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Ghiyāth al-Dīn Dashtakī on the world of image (ʿālam al-mithāl): The place of his Ishrāq Hayākil al-nūr in the commentary tradition on Suhrawardī

Lit, L.W. Cornelis van

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  <identifier identifierType="DOI">10.5281/zenodo.3757145</identifier>
      <creatorName>Lit, L.W. Cornelis van</creatorName>
      <givenName>L.W. Cornelis van</givenName>
      <nameIdentifier nameIdentifierScheme="ORCID" schemeURI="">0000-0003-1846-4703</nameIdentifier>
      <affiliation>Utrecht University</affiliation>
    <title>Ghiyāth al-Dīn Dashtakī on the world of image (ʿālam al-mithāl): The place of his Ishrāq Hayākil al-nūr in the commentary tradition on Suhrawardī</title>
    <date dateType="Issued">2020-04-19</date>
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    <relatedIdentifier relatedIdentifierType="DOI" relationType="IsVersionOf">10.5281/zenodo.3757144</relatedIdentifier>
    <rights rightsURI="">Creative Commons Attribution 4.0 International</rights>
    <rights rightsURI="info:eu-repo/semantics/openAccess">Open Access</rights>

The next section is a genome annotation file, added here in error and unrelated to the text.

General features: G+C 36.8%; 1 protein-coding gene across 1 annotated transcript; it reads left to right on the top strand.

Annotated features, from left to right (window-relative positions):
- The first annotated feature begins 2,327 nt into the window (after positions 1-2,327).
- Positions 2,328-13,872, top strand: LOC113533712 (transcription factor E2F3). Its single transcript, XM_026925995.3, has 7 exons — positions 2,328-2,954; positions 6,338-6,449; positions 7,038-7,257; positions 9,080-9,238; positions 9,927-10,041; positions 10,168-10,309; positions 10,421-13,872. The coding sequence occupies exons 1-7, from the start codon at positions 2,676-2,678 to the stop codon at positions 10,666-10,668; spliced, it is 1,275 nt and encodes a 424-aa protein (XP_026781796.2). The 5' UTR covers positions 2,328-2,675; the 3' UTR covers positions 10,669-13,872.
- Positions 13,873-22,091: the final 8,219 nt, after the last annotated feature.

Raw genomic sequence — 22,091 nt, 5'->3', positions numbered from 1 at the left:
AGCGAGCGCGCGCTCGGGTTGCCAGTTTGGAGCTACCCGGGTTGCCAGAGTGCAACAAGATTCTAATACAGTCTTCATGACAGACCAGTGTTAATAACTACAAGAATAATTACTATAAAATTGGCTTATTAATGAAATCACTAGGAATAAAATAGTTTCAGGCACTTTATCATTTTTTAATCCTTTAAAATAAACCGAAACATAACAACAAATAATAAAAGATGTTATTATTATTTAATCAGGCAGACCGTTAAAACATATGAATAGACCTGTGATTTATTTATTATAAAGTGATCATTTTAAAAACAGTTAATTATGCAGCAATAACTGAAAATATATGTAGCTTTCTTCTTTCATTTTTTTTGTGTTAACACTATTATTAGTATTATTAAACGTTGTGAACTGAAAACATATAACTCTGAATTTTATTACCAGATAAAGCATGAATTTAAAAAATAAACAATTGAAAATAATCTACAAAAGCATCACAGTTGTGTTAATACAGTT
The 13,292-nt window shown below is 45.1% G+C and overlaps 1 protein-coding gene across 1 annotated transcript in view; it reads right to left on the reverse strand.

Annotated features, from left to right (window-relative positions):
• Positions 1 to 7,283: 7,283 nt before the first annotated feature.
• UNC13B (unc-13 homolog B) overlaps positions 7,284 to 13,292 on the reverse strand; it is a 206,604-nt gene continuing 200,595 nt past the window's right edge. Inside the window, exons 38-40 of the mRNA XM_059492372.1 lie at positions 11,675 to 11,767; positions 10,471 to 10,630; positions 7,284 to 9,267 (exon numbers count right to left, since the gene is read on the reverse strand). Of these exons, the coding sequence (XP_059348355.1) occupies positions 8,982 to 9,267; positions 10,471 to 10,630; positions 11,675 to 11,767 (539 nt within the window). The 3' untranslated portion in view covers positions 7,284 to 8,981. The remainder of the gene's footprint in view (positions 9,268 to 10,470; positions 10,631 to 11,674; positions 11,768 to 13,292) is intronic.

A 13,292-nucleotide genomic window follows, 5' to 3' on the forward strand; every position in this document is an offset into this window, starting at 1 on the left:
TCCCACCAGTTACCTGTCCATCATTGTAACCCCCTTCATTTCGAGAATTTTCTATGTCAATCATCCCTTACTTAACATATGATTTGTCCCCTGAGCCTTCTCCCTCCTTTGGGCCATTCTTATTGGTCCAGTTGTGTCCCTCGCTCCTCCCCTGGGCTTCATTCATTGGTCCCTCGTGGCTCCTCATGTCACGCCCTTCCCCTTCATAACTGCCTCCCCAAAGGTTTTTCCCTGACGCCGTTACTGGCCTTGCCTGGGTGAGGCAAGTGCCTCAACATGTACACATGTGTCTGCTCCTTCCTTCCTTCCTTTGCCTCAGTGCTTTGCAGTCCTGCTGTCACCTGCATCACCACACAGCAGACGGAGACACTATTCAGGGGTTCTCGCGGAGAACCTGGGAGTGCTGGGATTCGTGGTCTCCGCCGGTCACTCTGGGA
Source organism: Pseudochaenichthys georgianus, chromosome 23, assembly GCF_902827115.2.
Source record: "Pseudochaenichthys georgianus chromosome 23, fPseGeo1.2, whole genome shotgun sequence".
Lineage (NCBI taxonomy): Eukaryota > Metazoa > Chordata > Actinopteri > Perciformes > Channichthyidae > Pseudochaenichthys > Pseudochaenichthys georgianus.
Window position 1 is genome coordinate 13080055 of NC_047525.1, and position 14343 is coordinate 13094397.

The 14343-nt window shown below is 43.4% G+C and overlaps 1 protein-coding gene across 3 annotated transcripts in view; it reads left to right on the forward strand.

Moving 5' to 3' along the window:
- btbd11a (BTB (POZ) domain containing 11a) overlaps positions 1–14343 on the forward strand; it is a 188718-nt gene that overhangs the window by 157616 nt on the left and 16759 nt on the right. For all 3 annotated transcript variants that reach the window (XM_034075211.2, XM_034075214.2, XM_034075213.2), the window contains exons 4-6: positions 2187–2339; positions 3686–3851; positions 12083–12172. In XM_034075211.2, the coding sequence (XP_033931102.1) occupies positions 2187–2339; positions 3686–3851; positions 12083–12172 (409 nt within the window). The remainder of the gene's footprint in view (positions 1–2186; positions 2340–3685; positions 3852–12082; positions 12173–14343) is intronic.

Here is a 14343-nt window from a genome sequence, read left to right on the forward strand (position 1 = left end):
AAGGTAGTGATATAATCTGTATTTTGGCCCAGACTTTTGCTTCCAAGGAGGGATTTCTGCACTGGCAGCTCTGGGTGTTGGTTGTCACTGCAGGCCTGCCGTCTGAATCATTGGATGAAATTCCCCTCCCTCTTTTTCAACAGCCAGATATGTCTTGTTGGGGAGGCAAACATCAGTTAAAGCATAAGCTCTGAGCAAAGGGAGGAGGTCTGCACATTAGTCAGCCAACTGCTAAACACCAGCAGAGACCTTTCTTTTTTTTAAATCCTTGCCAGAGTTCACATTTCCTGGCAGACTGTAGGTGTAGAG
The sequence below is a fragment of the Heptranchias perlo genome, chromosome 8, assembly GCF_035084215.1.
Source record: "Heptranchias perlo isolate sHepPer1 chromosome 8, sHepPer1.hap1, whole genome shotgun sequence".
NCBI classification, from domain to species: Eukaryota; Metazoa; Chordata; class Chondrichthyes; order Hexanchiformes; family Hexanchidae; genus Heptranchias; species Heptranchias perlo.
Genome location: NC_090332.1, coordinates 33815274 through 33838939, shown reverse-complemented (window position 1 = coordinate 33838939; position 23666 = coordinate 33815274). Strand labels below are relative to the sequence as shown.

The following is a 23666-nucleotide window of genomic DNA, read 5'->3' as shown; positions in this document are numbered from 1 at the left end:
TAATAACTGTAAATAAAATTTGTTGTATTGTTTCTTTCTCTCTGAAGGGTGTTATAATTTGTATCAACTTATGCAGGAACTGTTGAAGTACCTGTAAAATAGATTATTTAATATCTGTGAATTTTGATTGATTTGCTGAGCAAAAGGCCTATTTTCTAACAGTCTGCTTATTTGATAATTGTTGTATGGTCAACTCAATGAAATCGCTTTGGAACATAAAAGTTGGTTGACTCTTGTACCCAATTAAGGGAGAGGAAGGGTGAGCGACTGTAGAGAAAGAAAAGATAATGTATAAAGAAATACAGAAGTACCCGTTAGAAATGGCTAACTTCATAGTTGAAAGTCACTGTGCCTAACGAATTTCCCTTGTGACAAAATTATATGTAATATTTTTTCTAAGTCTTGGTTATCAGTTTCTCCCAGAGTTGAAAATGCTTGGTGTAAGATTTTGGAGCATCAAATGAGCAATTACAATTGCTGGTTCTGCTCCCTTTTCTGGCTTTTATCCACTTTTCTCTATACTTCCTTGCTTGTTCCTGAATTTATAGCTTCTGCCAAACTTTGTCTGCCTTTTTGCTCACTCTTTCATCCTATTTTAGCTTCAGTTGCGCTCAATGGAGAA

<description descriptionType="Abstract">&lt;p&gt;Dawānī (d. 1502) wrote a commentary on Suhrawardī&amp;#39;s Hayākil al-nūr. In it, the notion of the world of image is only mentioned a few times, but is never properly discussed, perhaps due to the fact that Suhrawardī himself does not mention anything of the like in his epistle. Dawāni&amp;#39;s commentary was itself subject of another commentary, called Ishrāq Hayākil al-nūr, by Ghiyāth al-Dīn Dashtakī (d. 1542). We find embedded in this text an independent, twenty pages long epistle, dedicated to the subject of the world of image. In this paper, we shall examine this epistle in some detail. I shall start by explaining where the epistle is located in the super-commentary, and how it is embedded. Then I shall point out its source and discuss exactly how Dashtakī&amp;rsquo;s text depends on other texts. This is mainly achieved through a detailed analysis of one passage of the epistle. Afterwards, I shall discuss those parts of the text that are not to be found in the main source. Special attention will be given to those parts that seem to have flown from Dashtakī&amp;rsquo;s own pen. Finally, we will put this epistle in the context of his corpus of writings, and establish to what extent he himself seems to be committed to the idea of a world of image.&lt;/p&gt;</description>
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